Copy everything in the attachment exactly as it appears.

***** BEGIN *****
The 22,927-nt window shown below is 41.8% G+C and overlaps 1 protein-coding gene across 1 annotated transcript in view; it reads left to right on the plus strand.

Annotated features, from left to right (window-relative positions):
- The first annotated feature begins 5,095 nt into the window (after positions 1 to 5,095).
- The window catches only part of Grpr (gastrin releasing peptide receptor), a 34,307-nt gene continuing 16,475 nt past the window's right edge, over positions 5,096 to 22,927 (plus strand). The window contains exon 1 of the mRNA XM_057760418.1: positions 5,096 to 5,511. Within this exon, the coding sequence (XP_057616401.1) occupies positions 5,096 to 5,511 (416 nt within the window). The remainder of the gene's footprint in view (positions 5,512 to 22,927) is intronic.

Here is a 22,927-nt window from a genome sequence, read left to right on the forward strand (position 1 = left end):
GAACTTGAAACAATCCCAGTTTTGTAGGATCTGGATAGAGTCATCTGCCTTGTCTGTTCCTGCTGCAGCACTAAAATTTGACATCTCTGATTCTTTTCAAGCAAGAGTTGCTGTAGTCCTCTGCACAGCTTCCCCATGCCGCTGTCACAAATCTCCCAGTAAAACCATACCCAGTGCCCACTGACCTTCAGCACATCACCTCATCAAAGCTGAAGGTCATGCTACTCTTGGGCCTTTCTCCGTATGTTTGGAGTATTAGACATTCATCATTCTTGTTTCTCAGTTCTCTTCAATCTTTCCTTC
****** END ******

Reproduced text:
The 22,927-nt window shown below is 41.8% G+C and overlaps 1 protein-coding gene across 1 annotated transcript in view; it reads left to right on the plus strand.

Annotated features, from left to right (window-relative positions):
- The first annotated feature begins 5,095 nt into the window (after positions 1 to 5,095).
- The window catches only part of Grpr (gastrin releasing peptide receptor), a 34,307-nt gene continuing 16,475 nt past the window's right edge, over positions 5,096 to 22,927 (plus strand). The window contains exon 1 of the mRNA XM_057760418.1: positions 5,096 to 5,511. Within this exon, the coding sequence (XP_057616401.1) occupies positions 5,096 to 5,511 (416 nt within the window). The remainder of the gene's footprint in view (positions 5,512 to 22,927) is intronic.

Here is a 22,927-nt window from a genome sequence, read left to right on the forward strand (position 1 = left end):
GAACTTGAAACAATCCCAGTTTTGTAGGATCTGGATAGAGTCATCTGCCTTGTCTGTTCCTGCTGCAGCACTAAAATTTGACATCTCTGATTCTTTTCAAGCAAGAGTTGCTGTAGTCCTCTGCACAGCTTCCCCATGCCGCTGTCACAAATCTCCCAGTAAAACCATACCCAGTGCCCACTGACCTTCAGCACATCACCTCATCAAAGCTGAAGGTCATGCTACTCTTGGGCCTTTCTCCGTATGTTTGGAGTATTAGACATTCATCATTCTTGTTTCTCAGTTCTCTTCAATCTTTCCTTC